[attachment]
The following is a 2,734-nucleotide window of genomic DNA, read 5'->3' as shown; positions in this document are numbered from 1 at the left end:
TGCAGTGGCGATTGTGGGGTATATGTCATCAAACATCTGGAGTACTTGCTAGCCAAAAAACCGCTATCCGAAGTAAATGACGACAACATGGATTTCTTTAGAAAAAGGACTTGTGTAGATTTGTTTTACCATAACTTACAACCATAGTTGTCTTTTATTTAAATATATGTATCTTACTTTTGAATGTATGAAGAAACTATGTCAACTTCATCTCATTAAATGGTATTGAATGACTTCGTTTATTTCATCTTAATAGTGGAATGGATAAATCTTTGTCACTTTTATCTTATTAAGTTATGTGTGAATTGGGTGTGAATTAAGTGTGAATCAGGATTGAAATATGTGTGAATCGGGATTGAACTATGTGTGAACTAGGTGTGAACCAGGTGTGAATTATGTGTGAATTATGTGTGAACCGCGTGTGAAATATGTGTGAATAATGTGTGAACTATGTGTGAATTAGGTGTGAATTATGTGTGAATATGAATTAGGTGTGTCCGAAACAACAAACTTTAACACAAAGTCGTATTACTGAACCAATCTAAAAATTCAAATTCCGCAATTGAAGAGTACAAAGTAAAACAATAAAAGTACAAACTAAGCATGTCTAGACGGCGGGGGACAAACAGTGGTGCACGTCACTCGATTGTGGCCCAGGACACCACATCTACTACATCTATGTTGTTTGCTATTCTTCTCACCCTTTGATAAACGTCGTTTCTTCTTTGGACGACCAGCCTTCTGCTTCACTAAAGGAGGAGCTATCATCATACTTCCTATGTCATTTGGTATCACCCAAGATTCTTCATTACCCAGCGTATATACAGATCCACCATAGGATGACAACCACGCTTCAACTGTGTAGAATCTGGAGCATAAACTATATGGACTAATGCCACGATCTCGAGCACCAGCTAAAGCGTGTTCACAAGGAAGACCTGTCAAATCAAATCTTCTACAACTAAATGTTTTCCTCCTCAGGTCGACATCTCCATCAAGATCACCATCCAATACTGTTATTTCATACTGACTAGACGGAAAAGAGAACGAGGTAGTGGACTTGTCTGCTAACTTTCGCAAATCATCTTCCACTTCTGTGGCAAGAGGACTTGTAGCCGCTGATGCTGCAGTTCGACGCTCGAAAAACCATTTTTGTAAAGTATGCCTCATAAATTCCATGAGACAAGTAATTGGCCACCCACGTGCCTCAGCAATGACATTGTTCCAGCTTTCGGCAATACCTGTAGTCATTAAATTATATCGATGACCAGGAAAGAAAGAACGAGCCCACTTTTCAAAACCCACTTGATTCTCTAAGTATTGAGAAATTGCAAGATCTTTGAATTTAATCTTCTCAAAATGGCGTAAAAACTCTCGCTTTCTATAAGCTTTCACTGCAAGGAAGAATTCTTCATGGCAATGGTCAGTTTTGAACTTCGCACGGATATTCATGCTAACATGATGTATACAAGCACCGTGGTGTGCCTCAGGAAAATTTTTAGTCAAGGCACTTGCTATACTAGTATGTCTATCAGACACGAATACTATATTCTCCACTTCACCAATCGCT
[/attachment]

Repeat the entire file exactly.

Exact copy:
The following is a 2,734-nucleotide window of genomic DNA, read 5'->3' as shown; positions in this document are numbered from 1 at the left end:
TGCAGTGGCGATTGTGGGGTATATGTCATCAAACATCTGGAGTACTTGCTAGCCAAAAAACCGCTATCCGAAGTAAATGACGACAACATGGATTTCTTTAGAAAAAGGACTTGTGTAGATTTGTTTTACCATAACTTACAACCATAGTTGTCTTTTATTTAAATATATGTATCTTACTTTTGAATGTATGAAGAAACTATGTCAACTTCATCTCATTAAATGGTATTGAATGACTTCGTTTATTTCATCTTAATAGTGGAATGGATAAATCTTTGTCACTTTTATCTTATTAAGTTATGTGTGAATTGGGTGTGAATTAAGTGTGAATCAGGATTGAAATATGTGTGAATCGGGATTGAACTATGTGTGAACTAGGTGTGAACCAGGTGTGAATTATGTGTGAATTATGTGTGAACCGCGTGTGAAATATGTGTGAATAATGTGTGAACTATGTGTGAATTAGGTGTGAATTATGTGTGAATATGAATTAGGTGTGTCCGAAACAACAAACTTTAACACAAAGTCGTATTACTGAACCAATCTAAAAATTCAAATTCCGCAATTGAAGAGTACAAAGTAAAACAATAAAAGTACAAACTAAGCATGTCTAGACGGCGGGGGACAAACAGTGGTGCACGTCACTCGATTGTGGCCCAGGACACCACATCTACTACATCTATGTTGTTTGCTATTCTTCTCACCCTTTGATAAACGTCGTTTCTTCTTTGGACGACCAGCCTTCTGCTTCACTAAAGGAGGAGCTATCATCATACTTCCTATGTCATTTGGTATCACCCAAGATTCTTCATTACCCAGCGTATATACAGATCCACCATAGGATGACAACCACGCTTCAACTGTGTAGAATCTGGAGCATAAACTATATGGACTAATGCCACGATCTCGAGCACCAGCTAAAGCGTGTTCACAAGGAAGACCTGTCAAATCAAATCTTCTACAACTAAATGTTTTCCTCCTCAGGTCGACATCTCCATCAAGATCACCATCCAATACTGTTATTTCATACTGACTAGACGGAAAAGAGAACGAGGTAGTGGACTTGTCTGCTAACTTTCGCAAATCATCTTCCACTTCTGTGGCAAGAGGACTTGTAGCCGCTGATGCTGCAGTTCGACGCTCGAAAAACCATTTTTGTAAAGTATGCCTCATAAATTCCATGAGACAAGTAATTGGCCACCCACGTGCCTCAGCAATGACATTGTTCCAGCTTTCGGCAATACCTGTAGTCATTAAATTATATCGATGACCAGGAAAGAAAGAACGAGCCCACTTTTCAAAACCCACTTGATTCTCTAAGTATTGAGAAATTGCAAGATCTTTGAATTTAATCTTCTCAAAATGGCGTAAAAACTCTCGCTTTCTATAAGCTTTCACTGCAAGGAAGAATTCTTCATGGCAATGGTCAGTTTTGAACTTCGCACGGATATTCATGCTAACATGATGTATACAAGCACCGTGGTGTGCCTCAGGAAAATTTTTAGTCAAGGCACTTGCTATACTAGTATGTCTATCAGACACGAATACTATATTCTCCACTTCACCAATCGCT